Stuck at Start

The research on Bluefield includes hours of interviews with elders of the villages, some of whom have since passed on; water and soil samples to determine if nature is the cause of so much cancer deaths and diagnoses; and the journal entries I wrote documenting my mother’s fight with colon cancer.

It’s about five years worth of research sitting in front of me. And although I am a poet, my spirit is telling me that prose is how I should tell this story.

This writing project is scary. Terrifying.

I am stuck at start, unclear on how I should proceed. One thing I do know for sure is that I must push through it. Even if I’m writing bad prose. Even if I write three or four consecutive bad pieces. The story of Bluefield is too important not to be told. I must start somewhere. Put my head down and put in the work.

For the most part, I am obsessed with the end product.

To shift into start, I need to focus on the process and not the product. I am over-thinking it; I need to just write, write.

Two main steps I need to get me there are:

  1. Set a specific goal. I need to make myself write a certain amount of words everyday. Even if they are bad, the act of writing will get me into a practice will lead to good writing.
  2. Turn the TV off. Turn the computer on, but don’t allow social media to distract me or take an hour to catch up on email.

I would not diagnose this as writer’s block, but I do wonder about its origins?

What is this fear that reaches inside of me and tells me that I am not enough? Not able to write another good poem, not able to write a book of prose

This story I am trying to tell is what I want people to see about the little corner of the world I called home for most of my life. The process of how I get there is the hard part; it is less visible. The work that seems so effortless when we are reading a finished book in our hands is hours of a writer carefully crafting each sentence.

When I did my interviews for this project, Mrs. Everlina Jacobs was one of the first people I interviewed in 2012. She and her husband Mr. Pete Jacobs were also the first to settle in Bluefield. Something she said in her interview stays with me to this day: “And we moved here in ’63, and I ain’t left since. I ain’t planning on leaving until God calls me. I’ma be right here.”

She had resolve.

Her and Mr. Pete must have been scared being Black people in a still segregated South Carolina who were homeowners for the first time; having rattlesnakes crossing the road from the tobacco barn; having to clear the woods from the land where they would build their first home, the only home they would have until their deaths.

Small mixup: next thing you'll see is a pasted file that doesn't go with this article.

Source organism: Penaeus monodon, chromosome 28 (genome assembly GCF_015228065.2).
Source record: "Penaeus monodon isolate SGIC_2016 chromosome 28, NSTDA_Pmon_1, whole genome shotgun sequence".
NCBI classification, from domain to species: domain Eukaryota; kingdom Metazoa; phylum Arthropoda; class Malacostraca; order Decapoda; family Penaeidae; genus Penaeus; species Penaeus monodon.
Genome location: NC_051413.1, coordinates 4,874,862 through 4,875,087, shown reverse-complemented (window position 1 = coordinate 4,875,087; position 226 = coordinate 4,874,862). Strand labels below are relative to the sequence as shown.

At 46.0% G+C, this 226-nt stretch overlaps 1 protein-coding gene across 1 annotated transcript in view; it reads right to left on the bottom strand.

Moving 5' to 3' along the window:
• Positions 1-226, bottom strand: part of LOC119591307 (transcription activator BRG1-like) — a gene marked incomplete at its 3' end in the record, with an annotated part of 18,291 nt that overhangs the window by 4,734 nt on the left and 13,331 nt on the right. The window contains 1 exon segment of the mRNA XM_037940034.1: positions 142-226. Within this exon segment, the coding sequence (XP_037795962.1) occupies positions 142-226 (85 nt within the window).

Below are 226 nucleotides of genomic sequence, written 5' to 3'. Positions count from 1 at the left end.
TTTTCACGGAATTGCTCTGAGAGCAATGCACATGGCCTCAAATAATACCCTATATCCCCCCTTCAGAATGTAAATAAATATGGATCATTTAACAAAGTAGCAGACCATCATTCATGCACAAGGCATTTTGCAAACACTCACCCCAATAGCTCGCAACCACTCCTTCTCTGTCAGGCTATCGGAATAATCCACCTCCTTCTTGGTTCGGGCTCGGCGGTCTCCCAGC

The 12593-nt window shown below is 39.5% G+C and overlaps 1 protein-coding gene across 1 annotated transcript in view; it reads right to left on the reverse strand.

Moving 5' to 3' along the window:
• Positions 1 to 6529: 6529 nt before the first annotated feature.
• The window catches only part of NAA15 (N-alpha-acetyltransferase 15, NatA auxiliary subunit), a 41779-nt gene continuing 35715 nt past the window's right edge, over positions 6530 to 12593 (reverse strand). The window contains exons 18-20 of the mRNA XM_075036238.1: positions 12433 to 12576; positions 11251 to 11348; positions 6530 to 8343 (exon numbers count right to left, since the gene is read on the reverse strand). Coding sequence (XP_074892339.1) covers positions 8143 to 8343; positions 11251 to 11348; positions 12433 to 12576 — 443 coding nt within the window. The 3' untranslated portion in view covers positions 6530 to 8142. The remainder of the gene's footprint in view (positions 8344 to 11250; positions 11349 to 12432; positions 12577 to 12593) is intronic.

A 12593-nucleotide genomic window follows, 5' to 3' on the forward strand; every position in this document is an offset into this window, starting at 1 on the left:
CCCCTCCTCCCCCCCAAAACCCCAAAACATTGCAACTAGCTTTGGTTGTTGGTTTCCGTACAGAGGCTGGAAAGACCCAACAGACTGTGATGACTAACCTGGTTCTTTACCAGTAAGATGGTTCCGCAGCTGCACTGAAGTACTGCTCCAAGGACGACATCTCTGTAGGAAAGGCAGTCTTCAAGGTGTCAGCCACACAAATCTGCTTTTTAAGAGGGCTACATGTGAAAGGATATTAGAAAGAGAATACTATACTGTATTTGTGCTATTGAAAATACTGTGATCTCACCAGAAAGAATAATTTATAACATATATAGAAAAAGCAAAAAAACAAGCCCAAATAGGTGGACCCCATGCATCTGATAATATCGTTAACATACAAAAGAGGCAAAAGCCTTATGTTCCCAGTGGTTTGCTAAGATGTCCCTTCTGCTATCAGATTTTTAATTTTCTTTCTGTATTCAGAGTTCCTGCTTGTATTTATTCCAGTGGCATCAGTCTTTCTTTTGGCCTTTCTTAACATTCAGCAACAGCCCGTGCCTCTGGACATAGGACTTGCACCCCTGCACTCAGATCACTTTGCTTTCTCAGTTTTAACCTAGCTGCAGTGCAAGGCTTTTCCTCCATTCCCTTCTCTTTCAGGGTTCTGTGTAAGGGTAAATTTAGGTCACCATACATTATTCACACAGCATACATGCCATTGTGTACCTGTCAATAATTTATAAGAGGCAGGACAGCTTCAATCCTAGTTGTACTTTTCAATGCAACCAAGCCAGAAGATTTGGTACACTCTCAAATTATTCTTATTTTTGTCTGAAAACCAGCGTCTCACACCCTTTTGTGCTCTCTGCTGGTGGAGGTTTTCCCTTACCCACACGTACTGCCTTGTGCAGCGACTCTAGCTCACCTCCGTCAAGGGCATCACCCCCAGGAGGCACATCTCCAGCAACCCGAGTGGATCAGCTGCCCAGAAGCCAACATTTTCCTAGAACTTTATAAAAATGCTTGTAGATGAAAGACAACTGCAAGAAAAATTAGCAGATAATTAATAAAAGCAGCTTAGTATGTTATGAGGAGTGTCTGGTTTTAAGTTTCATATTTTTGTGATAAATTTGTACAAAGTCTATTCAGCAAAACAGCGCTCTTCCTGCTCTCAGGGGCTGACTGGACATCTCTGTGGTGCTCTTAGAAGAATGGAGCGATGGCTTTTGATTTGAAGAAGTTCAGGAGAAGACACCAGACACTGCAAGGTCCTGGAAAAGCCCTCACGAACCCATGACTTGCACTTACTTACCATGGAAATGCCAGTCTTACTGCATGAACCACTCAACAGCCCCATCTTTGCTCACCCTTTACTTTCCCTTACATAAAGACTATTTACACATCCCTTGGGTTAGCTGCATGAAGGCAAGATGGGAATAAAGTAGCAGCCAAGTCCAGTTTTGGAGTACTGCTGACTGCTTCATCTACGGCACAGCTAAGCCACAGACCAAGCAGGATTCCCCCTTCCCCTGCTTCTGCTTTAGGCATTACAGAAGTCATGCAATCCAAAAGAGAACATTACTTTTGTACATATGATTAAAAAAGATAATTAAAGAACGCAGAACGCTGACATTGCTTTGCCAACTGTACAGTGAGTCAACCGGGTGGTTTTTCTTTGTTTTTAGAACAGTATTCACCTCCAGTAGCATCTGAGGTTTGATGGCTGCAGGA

They had never owned their own land until they did.

We all have goals, dreams, and wishes. And we also have what seems like an insurmountable mountain that stands between these desires and ourselves. Some of us want to start our own businesses, some of us want to save the environment, some of us want to see justice where there is injustice.

We all have heart work we need to bring into this world.

And like the Jacobs, we all must press through and press on. And begin: Now.

5 Comments Add yours

  1. Dr. Linda W. Silvernail says:

    You’ve begun, Jenni — right here with Ms. Everlina and Mr. Pete — you know he first rule is just start writing. . . the rest will come. . . you can move it around, change the wording, add and delete later. . . for now, just write. Can’t wait to read it all!

    Like

  2. Martha Eldridge says:

    Hi Jenn, I love what you are doing and I support you all the way Sweetie. Keep writing and uncovering whatever it is that’s happening/happen there. Much Love!!

    Like

  3. Kwame McLean says:

    That’s the beginning of a documentary !!Enjoy the process!!

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  4. Alzena says:

    Love this, Jen! A quick and engaging read! ❤

    Like

  5. Jennifer, absolutely beautiful prose. Yes, you are called to tell a story only you can tell. Write on my friend!

    Like

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